Clicking on banner ads enables JWR to constantly improve
Jewish World Review April 14, 2004 / 24 Nissan, 5764

Lenore Skenazy

JWR's Pundits
World Editorial
Cartoon Showcase

Mallard Fillmore

Michael Barone
Mona Charen
Linda Chavez
Ann Coulter
Greg Crosby
Larry Elder
Don Feder
Suzanne Fields
James Glassman
Paul Greenberg
Bob Greene
Betsy Hart
Nat Hentoff
David Horowitz
Marianne Jennings
Michael Kelly
Mort Kondracke
Ch. Krauthammer
Lawrence Kudlow
Dr. Laura
John Leo
Michelle Malkin
Jackie Mason
Chris Matthews
Michael Medved
Kathleen Parker
Wes Pruden
Sam Schulman
Amity Shlaes
Roger Simon
Tony Snow
Thomas Sowell
Cal Thomas
Jonathan S. Tobin
Ben Wattenberg
George Will
Bruce Williams
Walter Williams
Mort Zuckerman

Consumer Reports

Sorry, gotta turn off the TV | News flash: TV is bad for kids.

Not because it makes them fat and lazy. Duh. Not because it makes them think violence is fun. Yada, yada, yada. Not even because it makes them beg for sugar-coated sugar nuggets and girlie dolls in hooker heels and weapon-wielding action figures with muscles bulging like suitcase bombs. That's just the joy of childhood.

No, TV turns out to be bad for a really disturbing reason: It can mess up brains. Baby brains, before they get a chance to develop normally. Which means that every parent using TV as a baby-sitter is making a pact with the devil.

At least, that's the conclusion I draw from the study published last week in Pediatrics, the journal of the American Academy of Pediatrics. It showed that babies and toddlers who watch more than the average amount of TV each day - average being 2.2 hours for 1-year-olds, 3.5 hours for 3-year-olds - run a significantly higher risk of developing attention disorders by age 7.

The study did take pains to say that this does not mean that every Wiggles-worshiping toddler is going to turn into a problem child, or that every kid with an attention issues got that way from watching too much TV. But, notes Dr. Ari Brown, spokeswoman for the study and co-author of "Baby 411," "Ages 0 to 3 are a very critical period of brain development. That's when the nerves are getting attached to each other. If you put in an environmental factor that can change the connections ... you can change the brain."

In other words: If a brain gets too exposed to all the hoopla of TV, even "educational" TV, it may start to register this frantic pace as normal. Anything less exciting - like school - becomes too dull to focus on. So it just makes sense to turn off your kids' TV.

Donate to JWR

That collective groan includes my own. Life without TV means life with a kid pounding on the keys when you're trying to E-mail, a kid crying for attention instead of gurgling at the Teletubbies.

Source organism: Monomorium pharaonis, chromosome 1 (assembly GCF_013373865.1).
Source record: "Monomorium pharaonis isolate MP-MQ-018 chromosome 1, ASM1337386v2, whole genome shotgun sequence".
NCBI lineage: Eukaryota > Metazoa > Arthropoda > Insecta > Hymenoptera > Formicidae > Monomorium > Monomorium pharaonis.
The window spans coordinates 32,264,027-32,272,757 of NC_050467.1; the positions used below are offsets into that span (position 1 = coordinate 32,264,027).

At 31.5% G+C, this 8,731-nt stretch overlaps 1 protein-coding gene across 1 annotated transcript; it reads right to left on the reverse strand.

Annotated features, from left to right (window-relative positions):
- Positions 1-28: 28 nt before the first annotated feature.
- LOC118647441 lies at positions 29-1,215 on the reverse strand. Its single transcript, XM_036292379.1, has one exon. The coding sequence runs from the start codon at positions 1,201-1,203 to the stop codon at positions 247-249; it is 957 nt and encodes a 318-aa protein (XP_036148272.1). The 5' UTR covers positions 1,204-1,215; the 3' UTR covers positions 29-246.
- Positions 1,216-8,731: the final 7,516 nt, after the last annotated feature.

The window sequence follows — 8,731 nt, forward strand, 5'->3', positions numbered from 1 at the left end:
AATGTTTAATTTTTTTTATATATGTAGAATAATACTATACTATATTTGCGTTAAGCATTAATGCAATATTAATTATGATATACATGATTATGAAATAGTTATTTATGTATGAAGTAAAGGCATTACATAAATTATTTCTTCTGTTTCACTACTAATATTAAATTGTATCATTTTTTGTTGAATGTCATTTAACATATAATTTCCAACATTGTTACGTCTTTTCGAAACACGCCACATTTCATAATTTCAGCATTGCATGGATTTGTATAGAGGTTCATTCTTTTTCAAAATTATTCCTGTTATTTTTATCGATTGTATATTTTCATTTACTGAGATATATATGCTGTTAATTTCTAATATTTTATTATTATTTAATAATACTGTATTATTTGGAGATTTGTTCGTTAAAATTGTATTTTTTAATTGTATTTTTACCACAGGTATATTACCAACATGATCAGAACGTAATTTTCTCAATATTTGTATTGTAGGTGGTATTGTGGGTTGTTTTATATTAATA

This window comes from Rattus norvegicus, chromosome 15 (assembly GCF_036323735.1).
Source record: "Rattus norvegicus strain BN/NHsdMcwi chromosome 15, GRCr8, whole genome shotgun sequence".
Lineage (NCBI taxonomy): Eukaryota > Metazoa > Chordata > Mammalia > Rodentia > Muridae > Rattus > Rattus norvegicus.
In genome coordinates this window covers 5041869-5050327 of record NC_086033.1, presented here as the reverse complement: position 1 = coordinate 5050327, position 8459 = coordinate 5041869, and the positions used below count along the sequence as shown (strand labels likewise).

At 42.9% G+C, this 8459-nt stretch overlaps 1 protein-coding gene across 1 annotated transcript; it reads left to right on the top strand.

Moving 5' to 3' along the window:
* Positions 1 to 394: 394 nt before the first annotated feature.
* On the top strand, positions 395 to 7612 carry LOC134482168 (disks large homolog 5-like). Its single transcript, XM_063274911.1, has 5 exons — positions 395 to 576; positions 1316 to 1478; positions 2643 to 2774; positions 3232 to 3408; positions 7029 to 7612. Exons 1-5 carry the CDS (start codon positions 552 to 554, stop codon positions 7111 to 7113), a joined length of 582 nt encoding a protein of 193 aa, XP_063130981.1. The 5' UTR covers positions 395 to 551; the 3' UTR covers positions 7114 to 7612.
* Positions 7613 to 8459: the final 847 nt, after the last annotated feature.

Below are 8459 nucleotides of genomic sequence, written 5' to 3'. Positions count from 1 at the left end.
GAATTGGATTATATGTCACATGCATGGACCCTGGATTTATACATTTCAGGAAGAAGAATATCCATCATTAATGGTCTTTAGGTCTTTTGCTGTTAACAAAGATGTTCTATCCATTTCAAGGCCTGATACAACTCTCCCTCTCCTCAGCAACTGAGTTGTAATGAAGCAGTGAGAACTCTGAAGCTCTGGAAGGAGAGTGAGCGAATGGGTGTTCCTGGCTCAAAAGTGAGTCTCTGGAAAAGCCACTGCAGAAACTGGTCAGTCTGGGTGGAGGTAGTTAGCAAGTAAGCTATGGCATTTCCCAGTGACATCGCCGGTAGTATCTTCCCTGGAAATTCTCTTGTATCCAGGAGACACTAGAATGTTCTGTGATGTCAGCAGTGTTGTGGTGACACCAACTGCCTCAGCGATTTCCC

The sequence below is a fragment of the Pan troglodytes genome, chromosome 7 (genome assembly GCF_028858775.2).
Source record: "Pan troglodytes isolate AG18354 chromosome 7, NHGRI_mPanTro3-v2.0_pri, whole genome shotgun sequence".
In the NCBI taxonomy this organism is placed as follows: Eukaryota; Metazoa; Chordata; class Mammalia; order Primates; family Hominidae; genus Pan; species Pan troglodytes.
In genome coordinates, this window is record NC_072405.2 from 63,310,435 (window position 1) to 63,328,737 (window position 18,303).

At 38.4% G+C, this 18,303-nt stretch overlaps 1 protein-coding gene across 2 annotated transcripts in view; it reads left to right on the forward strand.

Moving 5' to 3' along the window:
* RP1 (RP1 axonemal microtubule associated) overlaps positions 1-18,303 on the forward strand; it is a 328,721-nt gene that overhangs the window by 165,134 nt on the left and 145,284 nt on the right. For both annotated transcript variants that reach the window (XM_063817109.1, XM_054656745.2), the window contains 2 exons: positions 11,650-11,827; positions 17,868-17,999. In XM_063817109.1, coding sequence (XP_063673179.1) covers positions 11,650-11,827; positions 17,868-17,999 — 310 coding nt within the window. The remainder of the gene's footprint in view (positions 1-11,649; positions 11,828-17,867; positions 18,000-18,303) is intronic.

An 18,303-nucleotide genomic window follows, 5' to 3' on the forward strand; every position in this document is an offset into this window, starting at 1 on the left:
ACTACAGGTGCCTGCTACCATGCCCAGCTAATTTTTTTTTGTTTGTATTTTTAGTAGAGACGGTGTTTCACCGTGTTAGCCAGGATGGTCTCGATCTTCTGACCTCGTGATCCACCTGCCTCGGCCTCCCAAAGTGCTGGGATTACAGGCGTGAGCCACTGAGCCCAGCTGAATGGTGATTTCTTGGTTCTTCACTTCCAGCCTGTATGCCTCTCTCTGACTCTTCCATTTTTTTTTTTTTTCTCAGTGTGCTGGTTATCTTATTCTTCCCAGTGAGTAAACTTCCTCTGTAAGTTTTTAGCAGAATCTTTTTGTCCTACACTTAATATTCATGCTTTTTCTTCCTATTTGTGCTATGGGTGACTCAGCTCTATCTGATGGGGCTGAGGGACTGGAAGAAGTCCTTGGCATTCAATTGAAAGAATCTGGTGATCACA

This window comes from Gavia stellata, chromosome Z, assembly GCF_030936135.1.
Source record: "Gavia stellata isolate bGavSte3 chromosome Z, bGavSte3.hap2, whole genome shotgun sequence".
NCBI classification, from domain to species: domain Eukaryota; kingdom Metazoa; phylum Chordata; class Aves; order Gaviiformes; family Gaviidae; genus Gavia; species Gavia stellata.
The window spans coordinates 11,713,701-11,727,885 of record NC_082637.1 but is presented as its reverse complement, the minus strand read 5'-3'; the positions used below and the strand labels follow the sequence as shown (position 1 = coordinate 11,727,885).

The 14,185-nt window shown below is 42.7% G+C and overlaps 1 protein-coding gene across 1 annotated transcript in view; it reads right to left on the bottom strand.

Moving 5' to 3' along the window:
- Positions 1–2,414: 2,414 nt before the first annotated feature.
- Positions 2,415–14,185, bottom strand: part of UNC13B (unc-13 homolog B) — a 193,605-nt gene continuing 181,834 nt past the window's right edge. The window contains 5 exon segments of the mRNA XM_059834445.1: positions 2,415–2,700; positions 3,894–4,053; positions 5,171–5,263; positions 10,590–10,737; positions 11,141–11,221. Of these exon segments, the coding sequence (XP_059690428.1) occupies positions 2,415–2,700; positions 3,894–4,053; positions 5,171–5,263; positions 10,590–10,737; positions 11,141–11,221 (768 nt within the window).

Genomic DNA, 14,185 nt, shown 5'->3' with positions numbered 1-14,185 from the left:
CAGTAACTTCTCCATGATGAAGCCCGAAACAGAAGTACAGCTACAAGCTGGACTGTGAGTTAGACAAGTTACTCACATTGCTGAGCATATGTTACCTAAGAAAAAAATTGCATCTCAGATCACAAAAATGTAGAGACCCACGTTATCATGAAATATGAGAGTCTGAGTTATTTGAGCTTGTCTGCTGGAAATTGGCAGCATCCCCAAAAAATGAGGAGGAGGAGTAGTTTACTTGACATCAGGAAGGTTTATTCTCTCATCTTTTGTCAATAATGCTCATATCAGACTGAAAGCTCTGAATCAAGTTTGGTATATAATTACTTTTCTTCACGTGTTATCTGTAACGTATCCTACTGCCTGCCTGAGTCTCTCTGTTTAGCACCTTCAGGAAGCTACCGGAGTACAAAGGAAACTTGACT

And it's not like the experts have great alternative suggestions: "You just have to figure it out," says the "Baby 411" lady. For her, this means doing things like making casseroles over the weekend so she doesn't have to cook during the week.

But if you're that organized, you probably have a cabinet full of non-dried-out art supplies that the kids can use to make birthday cards for Grandma. And kids who want to make 'em. Most of us just aren't that together.

"That's why we have extended families!" says Gary Ruskin, head of Commercial Alert, an organization that lobbies for children.

But, as Ruskin conceded moments later, most of us don't have extended families, eager to share baby duty. So maybe, he continues, we just have to relearn the tricks our moms and grandmas knew before Nickelodeon: how to keep the kiddies perfectly amused with, say, a ball of string.

Been there. And I don't know of any kids (or even kittens) who stay amused for very long.

But falling back on TV is not the answer, either. That Pediatrics study showed that for every extra hour of TV a day, toddlers have an extra 10% chance of developing attention problems. And if they never learn how to concentrate, life is going to be one long struggle to keep them occupied while you make dinner. So the answer is?


Or servants. But basically, we've got to attend to our kids, even when we need that time for ourselves. And we've got to take on the even more exhausting task of teaching them how to occupy themselves.

That's a lot to ask, but they won't be little forever. And, with the TV off, they may not be wired, wigged-out whiners, either.

Enjoy this writer's work? Why not sign-up for the daily JWR update. It's free. Just click here.

JWR contributor Lenore Skenazy is a columnist for The New York Daily News. Comment by clicking here.

Lenore Skenazy Archives


© 2004, New York Daily News